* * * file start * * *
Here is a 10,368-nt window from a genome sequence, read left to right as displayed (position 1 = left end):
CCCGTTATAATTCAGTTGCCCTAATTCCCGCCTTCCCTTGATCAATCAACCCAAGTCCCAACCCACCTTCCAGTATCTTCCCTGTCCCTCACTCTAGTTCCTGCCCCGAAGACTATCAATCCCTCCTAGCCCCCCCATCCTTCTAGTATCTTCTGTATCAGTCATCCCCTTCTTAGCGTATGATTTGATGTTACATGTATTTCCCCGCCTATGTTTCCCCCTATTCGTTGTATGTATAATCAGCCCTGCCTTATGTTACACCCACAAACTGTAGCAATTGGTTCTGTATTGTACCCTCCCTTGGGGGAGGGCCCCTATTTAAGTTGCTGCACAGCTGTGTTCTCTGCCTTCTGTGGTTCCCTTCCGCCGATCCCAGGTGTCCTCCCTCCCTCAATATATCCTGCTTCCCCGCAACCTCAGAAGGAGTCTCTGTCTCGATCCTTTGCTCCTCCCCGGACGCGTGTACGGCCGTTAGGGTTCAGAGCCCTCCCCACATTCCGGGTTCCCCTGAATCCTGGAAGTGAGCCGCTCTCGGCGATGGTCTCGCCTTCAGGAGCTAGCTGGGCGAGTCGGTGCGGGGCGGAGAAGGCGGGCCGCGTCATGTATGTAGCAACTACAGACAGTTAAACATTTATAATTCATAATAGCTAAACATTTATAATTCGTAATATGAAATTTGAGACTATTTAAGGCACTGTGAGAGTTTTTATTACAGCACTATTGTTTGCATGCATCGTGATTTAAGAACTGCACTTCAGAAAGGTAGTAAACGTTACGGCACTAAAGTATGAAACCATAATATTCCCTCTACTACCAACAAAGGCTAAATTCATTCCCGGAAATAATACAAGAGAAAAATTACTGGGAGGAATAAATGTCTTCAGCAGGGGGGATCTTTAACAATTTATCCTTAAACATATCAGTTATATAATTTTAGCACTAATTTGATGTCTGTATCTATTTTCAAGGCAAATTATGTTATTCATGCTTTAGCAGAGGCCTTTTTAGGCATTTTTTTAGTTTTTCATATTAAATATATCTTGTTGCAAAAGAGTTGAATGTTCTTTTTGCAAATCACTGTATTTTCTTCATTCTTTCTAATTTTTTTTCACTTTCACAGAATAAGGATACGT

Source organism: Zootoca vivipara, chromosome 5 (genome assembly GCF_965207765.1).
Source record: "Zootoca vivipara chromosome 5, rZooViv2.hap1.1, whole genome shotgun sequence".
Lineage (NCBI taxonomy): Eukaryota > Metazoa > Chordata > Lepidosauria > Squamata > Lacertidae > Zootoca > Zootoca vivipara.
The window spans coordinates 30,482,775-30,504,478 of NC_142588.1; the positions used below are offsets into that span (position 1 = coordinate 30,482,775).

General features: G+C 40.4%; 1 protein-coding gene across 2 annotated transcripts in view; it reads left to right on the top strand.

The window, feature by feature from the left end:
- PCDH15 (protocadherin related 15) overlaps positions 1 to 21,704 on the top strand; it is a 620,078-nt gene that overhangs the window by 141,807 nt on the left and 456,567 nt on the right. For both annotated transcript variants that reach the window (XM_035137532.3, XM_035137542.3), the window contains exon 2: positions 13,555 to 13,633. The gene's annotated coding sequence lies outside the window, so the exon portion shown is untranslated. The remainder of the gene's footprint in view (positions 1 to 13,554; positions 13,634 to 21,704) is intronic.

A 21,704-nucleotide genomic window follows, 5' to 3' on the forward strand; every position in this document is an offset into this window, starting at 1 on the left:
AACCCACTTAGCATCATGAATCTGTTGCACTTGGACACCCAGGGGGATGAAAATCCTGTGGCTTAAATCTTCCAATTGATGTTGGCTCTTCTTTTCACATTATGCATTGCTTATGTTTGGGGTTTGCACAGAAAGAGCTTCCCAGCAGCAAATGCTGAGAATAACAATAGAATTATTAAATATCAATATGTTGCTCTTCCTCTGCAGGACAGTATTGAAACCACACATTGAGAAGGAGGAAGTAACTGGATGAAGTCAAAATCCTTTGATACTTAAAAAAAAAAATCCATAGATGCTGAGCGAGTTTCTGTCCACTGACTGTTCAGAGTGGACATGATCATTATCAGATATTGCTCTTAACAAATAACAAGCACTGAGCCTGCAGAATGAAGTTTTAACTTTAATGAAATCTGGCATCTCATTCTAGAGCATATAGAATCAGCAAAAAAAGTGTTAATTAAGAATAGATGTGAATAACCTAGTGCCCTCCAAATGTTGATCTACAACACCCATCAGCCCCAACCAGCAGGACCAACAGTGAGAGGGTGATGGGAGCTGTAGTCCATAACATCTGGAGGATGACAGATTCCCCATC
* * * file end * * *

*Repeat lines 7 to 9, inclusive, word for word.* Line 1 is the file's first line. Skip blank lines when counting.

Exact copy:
General features: G+C 40.4%; 1 protein-coding gene across 2 annotated transcripts in view; it reads left to right on the top strand.

The window, feature by feature from the left end:
- PCDH15 (protocadherin related 15) overlaps positions 1 to 21,704 on the top strand; it is a 620,078-nt gene that overhangs the window by 141,807 nt on the left and 456,567 nt on the right. For both annotated transcript variants that reach the window (XM_035137532.3, XM_035137542.3), the window contains exon 2: positions 13,555 to 13,633. The gene's annotated coding sequence lies outside the window, so the exon portion shown is untranslated. The remainder of the gene's footprint in view (positions 1 to 13,554; positions 13,634 to 21,704) is intronic.